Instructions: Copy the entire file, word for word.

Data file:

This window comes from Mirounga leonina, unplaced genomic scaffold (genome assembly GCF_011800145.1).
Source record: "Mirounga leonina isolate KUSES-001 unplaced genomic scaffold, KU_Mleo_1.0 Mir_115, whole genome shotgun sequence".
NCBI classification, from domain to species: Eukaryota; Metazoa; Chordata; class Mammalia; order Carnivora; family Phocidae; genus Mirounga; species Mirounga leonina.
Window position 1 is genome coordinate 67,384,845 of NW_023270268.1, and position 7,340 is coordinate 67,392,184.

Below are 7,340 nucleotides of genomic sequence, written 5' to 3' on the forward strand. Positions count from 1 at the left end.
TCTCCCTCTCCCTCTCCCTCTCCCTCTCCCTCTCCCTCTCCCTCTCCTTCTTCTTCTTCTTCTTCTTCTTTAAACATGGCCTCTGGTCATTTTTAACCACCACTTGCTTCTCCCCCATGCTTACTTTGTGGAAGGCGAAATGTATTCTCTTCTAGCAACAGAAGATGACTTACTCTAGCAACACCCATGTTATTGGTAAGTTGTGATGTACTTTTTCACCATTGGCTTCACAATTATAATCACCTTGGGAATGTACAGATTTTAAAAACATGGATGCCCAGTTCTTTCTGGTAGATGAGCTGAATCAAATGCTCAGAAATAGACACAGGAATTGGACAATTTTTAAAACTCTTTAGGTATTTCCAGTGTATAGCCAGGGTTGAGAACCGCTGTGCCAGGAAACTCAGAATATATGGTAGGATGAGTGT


This window comes from Mirounga leonina, unplaced genomic scaffold (genome assembly GCF_011800145.1).
Source record: "Mirounga leonina isolate KUSES-001 unplaced genomic scaffold, KU_Mleo_1.0 Mir_115, whole genome shotgun sequence".
NCBI classification, from domain to species: Eukaryota; Metazoa; Chordata; class Mammalia; order Carnivora; family Phocidae; genus Mirounga; species Mirounga leonina.
Window position 1 is genome coordinate 67,384,845 of NW_023270268.1, and position 7,340 is coordinate 67,392,184.

Below are 7,340 nucleotides of genomic sequence, written 5' to 3' on the forward strand. Positions count from 1 at the left end.
TCTCCCTCTCCCTCTCCCTCTCCCTCTCCCTCTCCCTCTCCCTCTCCTTCTTCTTCTTCTTCTTCTTCTTTAAACATGGCCTCTGGTCATTTTTAACCACCACTTGCTTCTCCCCCATGCTTACTTTGTGGAAGGCGAAATGTATTCTCTTCTAGCAACAGAAGATGACTTACTCTAGCAACACCCATGTTATTGGTAAGTTGTGATGTACTTTTTCACCATTGGCTTCACAATTATAATCACCTTGGGAATGTACAGATTTTAAAAACATGGATGCCCAGTTCTTTCTGGTAGATGAGCTGAATCAAATGCTCAGAAATAGACACAGGAATTGGACAATTTTTAAAACTCTTTAGGTATTTCCAGTGTATAGCCAGGGTTGAGAACCGCTGTGCCAGGAAACTCAGAATATATGGTAGGATGAGTGT